Tile Layer Backends

GeoTrellis isn’t picky about how you store your data. This guide describes the various tile layer backends we support, how to use them, and why you might choose one over the other.

To Be or not to Be a Backend

The Scala classes that underpin each backend all inherit from the same group of traits, meaning they agree on behaviour:

  • AttributeStore - save and access layer attributes (metadata, etc.)
  • LayerReader - read RDD[(K, V)] with Metadata[M]
  • LayerWriter - write RDD[(K, V)] with Metadata[M]
  • LayerReindexer
  • LayerCopier
  • LayerDeleter
  • LayerMover
  • LayerManager

The top three are used most often, with the AttributeStore being a key piece to every other class.

By default, the stored attributes are:

  • Metadata
  • Header (different per backend)
  • Key Index
  • Schema

BlobLayerAttributeStore stores all attributes in a single JSON object. DiscreteLayerAttributeStore stores each attribute as a seperate object (say, a column in the case of databases).

Backend URI

Instances of AttributeStore, LayerWriter, and `LayerReader can be created from a URI.

val uri = new URI("s3://bucket/catalog")
val store = AttributeStore(uri)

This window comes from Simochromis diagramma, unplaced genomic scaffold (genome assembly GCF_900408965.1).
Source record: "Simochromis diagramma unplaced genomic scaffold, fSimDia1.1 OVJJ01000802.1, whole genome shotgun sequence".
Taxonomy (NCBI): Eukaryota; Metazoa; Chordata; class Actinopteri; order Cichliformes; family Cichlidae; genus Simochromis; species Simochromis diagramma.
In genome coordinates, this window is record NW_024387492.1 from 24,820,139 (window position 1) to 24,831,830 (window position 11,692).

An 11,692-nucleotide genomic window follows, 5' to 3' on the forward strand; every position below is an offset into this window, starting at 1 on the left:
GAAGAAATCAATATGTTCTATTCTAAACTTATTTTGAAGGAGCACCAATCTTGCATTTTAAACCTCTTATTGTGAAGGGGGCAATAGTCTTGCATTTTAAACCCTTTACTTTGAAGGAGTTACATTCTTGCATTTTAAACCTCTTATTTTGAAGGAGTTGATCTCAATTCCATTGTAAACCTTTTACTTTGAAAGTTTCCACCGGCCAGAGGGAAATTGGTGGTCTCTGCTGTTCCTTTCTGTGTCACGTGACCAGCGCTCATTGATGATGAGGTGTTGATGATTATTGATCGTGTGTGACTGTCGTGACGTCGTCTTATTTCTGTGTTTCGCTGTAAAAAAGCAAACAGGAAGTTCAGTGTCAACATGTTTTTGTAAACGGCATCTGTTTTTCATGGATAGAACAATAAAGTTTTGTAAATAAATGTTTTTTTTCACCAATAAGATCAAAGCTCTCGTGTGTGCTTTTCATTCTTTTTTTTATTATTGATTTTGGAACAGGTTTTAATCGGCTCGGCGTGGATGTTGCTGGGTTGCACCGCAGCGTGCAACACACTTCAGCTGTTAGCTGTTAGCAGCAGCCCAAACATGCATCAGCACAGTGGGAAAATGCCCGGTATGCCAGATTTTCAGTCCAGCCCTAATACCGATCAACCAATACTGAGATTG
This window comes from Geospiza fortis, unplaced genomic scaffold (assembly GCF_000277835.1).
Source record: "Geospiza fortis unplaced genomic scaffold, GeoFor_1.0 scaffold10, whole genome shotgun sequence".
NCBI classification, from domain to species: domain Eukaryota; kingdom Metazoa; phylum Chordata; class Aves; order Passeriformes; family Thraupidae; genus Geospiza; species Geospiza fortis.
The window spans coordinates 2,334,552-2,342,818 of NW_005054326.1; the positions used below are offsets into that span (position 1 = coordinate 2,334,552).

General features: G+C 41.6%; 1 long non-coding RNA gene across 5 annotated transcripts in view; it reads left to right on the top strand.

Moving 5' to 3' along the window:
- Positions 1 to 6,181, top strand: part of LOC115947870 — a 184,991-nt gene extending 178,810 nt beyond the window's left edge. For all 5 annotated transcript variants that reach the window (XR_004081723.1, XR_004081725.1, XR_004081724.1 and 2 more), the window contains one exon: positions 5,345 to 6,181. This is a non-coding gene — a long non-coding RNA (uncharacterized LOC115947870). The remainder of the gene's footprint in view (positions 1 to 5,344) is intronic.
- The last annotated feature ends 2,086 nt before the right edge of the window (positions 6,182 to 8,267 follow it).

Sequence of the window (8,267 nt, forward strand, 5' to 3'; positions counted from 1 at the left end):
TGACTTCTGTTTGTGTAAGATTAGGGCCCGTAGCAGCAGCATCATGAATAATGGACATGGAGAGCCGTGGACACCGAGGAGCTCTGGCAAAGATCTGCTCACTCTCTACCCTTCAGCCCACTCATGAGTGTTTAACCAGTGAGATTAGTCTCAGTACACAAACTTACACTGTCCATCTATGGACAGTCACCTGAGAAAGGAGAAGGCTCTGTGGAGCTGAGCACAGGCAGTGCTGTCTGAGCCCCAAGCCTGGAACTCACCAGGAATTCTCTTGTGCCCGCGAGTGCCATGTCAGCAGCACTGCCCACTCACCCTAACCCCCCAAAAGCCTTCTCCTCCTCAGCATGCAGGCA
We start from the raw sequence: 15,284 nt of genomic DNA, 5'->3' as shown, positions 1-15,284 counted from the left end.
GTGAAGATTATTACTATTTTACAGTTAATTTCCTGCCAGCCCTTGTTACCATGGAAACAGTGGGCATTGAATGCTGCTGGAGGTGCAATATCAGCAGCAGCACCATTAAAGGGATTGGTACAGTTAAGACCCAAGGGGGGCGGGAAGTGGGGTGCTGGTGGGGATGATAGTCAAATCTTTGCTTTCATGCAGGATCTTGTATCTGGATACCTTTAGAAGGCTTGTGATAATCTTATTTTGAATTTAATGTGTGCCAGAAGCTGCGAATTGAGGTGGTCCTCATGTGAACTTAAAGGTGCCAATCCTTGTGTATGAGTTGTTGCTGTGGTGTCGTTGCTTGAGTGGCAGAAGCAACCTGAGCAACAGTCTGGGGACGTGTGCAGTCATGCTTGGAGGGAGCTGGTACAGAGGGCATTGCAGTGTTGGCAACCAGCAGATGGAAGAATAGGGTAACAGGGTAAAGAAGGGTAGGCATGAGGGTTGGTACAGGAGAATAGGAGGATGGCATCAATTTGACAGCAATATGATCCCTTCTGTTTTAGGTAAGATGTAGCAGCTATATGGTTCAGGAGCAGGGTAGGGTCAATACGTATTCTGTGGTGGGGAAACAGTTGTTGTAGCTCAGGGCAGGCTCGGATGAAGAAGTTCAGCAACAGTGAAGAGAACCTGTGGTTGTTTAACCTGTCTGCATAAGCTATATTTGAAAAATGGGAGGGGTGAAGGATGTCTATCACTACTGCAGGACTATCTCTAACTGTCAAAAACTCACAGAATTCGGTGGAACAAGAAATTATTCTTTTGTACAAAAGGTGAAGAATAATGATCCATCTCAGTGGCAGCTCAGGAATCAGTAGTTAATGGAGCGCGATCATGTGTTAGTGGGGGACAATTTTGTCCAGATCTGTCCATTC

val reader = LayerReader(uri)
val writer = LayerWriter(uri)
val values = ValueReader(uri)

The backends are identified by the scheme portion of the URI. The address and path is used to identify the resource and query parameters are used to configure it.

Backend URI
Hadoop hdfs://path/to/catalog
S3. s3://bucket/catalog-key
File file://tmp/local-catalog
Accumulo accumulo://[user[:password]@]zookeeper/instance-name[?attributes=table1[&layers=table2]]
Cassandra cassandra://[user:password@]zookeeper[:port][/keyspace][?attributes=table1[&layers=table2]]
HBase hbase://zookeeper[:port][?master=host][?attributes=table1[&layers=table2]]

Backends that use a database need two extra settings: attributes specifies which table is used for storing layer attributes. It is optional with a default value. layers specifies which table to write values to. It is required when creating a LayerWriter.


When building an assembly make sure to define a merge strategy for concatenating service files

assemblyMergeStrategy in assembly := {
   case s if x.startsWith("META-INF/services") => MergeStrategy.concat
   case "reference.conf" => MergeStrategy.concat
   case "META-INF/MANIFEST.MF" => MergeStrategy.discard
   case "META-INF/ECLIPSEF.RSA" => MergeStrategy.discard
   case "META-INF/ECLIPSEF.SF" => MergeStrategy.discard
   case _ => MergeStrategy.first

File System

Choose your file system if: you want to perform tests, data ingests, or data processing locally on your computer.

This is the simplest backend, only requiring a path to read and write tiles to:

import geotrellis.spark._
import geotrellis.spark.io._
import geotrellis.spark.io.file._

val catalogPath: String = ...

val store: AttributeStore = FileAttributeStore(catalogPath)

val reader = FileLayerReader(store)
val writer = FileLayerWriter(store)


  • Simple
  • Built in: available from the geotrellis-spark package